Discussion:
Data, enumerateBytes: separate blocks?
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Daryle Walker
2017-11-28 06:36:54 UTC
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Is there a way to make a (NS)Data that uses multiple contiguous blocks? Besides generating a multi-gig file and hoping, that is. I’m using enumerateBytes for efficiency and need to test sequences that cross sub-blocks.

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Quincey Morris
2017-11-28 06:51:19 UTC
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Post by Daryle Walker
Is there a way to make a (NS)Data that uses multiple contiguous blocks?
You mean multiple *non-contiguous* blocks??

The only way I know of forcing Data to use multiple blocks is via DispatchData.

(In recent OS versions, Data and DispatchData are sort of the same thing, but I don’t remember where this is described.)

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Wim Lewis
2017-11-28 19:32:19 UTC
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Post by Quincey Morris
Post by Daryle Walker
Is there a way to make a (NS)Data that uses multiple contiguous blocks?
You mean multiple *non-contiguous* blocks??
The only way I know of forcing Data to use multiple blocks is via DispatchData.
(In recent OS versions, Data and DispatchData are sort of the same thing, but I don’t remember where this is described.)
From an ObjC perspective, dispatch_data_t is one of the concrete subclasses of NSData. Swift doesn't know this, though, so you have to jump through some hoops.
Post by Quincey Morris
dispatch_data_t -> NSData bridging
In 64-bit apps using either manual retain/release or ARC, dispatch_data_t can now be freely cast to NSData *, though not vice versa. Note that one implication of this is that NSData objects created by Cocoa may now contain several discontiguous pieces of data. You can efficiently work with discontiguous ranges of data by using the new
- (void) enumerateByteRangesUsingBlock:(void (^)(const void *bytes, NSRange byteRange, BOOL *stop))block
API on NSData. This will be roughly the same speed as -bytes on a contiguous NSData, but avoid allocation and copying for a discontiguous one. Once a discontiguous NSData is compacted to a contiguous one (generally by calling -bytes, other NSData API will do discontiguous accesses), future accesses to the contiguous region will not require additional copying.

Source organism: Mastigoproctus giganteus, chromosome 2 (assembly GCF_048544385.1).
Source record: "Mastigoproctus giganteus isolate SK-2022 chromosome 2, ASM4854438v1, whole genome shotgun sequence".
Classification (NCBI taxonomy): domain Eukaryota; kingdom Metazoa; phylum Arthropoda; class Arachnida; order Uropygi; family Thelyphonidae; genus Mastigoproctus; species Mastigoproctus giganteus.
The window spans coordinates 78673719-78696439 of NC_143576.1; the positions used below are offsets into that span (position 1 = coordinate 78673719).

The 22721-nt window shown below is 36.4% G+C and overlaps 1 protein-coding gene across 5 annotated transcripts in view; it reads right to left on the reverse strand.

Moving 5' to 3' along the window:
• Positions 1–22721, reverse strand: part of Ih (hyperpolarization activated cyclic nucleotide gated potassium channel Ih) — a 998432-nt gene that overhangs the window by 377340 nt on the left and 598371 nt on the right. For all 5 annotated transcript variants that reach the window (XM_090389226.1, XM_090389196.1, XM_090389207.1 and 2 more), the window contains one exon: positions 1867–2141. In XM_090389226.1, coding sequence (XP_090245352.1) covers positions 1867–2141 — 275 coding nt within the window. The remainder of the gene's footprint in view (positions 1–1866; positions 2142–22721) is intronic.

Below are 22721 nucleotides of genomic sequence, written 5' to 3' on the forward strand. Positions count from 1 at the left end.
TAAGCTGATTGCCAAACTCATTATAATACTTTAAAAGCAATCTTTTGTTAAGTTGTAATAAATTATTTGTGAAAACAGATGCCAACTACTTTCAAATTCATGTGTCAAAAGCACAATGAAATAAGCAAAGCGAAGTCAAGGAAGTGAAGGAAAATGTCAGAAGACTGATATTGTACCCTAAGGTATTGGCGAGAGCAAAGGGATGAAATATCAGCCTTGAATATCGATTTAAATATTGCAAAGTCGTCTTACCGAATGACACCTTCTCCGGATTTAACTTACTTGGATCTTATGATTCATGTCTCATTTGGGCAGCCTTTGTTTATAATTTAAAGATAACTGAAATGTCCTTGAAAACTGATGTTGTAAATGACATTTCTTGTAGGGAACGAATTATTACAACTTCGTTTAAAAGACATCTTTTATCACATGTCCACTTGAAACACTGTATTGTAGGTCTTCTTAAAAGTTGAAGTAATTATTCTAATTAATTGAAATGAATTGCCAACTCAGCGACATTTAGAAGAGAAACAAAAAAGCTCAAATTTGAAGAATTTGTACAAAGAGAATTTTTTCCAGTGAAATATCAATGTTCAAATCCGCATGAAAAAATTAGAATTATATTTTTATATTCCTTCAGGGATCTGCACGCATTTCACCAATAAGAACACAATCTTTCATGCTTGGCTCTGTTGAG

Various system APIs (in particular NSFileHandle) have been updated to use discontiguous data for improved performance, so it's best to structure your code to handle it unless it absolutely needs contiguous bytes.
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Quincey Morris
2017-11-28 20:54:27 UTC
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The only documentation of this is in the 10.9 release notes
That’s what I was thinking of — thanks for clarifying.

I believe that there is one more little piece to this that’s more recent. Since (after that 10.9 change) the NSData class had to become (publicly) aware that subclasses might contain discontiguous data, the opportunity arose for Cocoa to leverage this in other scenarios, where dispatch_data_t (aka DispatchData in Swift) wasn’t involved. That’s good in general, as a performance enhancement for code that cares to enumerate the block ranges, but it happens behind the scenes.

By contrast, AFAIK the only mechanism for 3rd party code to *forcibly* create NSData objects with discontiguous data buffers is via dispatch_data_t/DispatchData. For that reason, it might make more sense for Daryle to work in the DispatchData domain rather than the plain Data domain. However, as you say, there’s a bridge involving some simple hoops available if necessary.


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Daryle Walker
2017-12-19 22:57:42 UTC
Permalink
Post by Quincey Morris
I believe that there is one more little piece to this that’s more recent. Since (after that 10.9 change) the NSData class had to become (publicly) aware that subclasses might contain discontiguous data, the opportunity arose for Cocoa to leverage this in other scenarios, where dispatch_data_t (aka DispatchData in Swift) wasn’t involved. That’s good in general, as a performance enhancement for code that cares to enumerate the block ranges, but it happens behind the scenes.
By contrast, AFAIK the only mechanism for 3rd party code to *forcibly* create NSData objects with discontiguous data buffers is via dispatch_data_t/DispatchData. For that reason, it might make more sense for Daryle to work in the DispatchData domain rather than the plain Data domain. However, as you say, there’s a bridge involving some simple hoops available if necessary.